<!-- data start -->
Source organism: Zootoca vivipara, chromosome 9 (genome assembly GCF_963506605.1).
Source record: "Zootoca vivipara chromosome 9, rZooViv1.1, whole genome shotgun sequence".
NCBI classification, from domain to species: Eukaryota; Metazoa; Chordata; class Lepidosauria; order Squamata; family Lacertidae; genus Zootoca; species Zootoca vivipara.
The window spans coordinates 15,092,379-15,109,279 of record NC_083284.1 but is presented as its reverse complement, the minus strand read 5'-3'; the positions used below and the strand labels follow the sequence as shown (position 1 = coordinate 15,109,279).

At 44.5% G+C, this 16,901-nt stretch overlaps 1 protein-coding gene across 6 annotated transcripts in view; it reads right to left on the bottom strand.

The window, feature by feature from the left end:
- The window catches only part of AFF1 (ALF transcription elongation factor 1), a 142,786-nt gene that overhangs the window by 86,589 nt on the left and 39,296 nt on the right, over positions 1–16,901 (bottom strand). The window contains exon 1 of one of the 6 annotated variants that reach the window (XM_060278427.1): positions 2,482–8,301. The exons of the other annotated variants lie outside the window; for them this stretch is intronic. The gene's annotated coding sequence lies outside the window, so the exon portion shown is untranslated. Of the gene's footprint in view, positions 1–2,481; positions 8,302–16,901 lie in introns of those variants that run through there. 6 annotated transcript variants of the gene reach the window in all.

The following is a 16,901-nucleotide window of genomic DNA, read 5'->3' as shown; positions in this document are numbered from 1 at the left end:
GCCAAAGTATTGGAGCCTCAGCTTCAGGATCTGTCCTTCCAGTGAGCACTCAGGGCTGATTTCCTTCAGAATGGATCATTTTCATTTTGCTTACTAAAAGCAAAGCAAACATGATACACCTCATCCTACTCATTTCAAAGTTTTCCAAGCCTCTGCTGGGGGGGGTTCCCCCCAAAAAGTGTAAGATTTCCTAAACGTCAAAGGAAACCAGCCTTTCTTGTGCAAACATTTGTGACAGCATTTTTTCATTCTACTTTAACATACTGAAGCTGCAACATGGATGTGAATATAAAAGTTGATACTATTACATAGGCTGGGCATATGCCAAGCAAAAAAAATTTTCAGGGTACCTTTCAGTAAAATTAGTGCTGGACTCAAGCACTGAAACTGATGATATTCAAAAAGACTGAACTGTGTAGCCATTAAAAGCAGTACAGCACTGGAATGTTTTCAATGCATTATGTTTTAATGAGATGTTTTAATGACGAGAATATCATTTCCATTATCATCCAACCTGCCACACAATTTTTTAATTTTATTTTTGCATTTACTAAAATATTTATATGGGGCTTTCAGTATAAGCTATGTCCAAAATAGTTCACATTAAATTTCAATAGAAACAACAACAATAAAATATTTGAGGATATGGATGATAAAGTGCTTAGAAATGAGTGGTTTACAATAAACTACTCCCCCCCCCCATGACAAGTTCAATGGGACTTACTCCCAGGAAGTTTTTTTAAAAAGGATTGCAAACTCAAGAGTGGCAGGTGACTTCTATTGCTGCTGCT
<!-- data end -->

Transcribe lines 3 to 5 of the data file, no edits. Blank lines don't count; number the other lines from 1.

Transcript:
NCBI classification, from domain to species: Eukaryota; Metazoa; Chordata; class Lepidosauria; order Squamata; family Lacertidae; genus Zootoca; species Zootoca vivipara.
The window spans coordinates 15,092,379-15,109,279 of record NC_083284.1 but is presented as its reverse complement, the minus strand read 5'-3'; the positions used below and the strand labels follow the sequence as shown (position 1 = coordinate 15,109,279).

At 44.5% G+C, this 16,901-nt stretch overlaps 1 protein-coding gene across 6 annotated transcripts in view; it reads right to left on the bottom strand.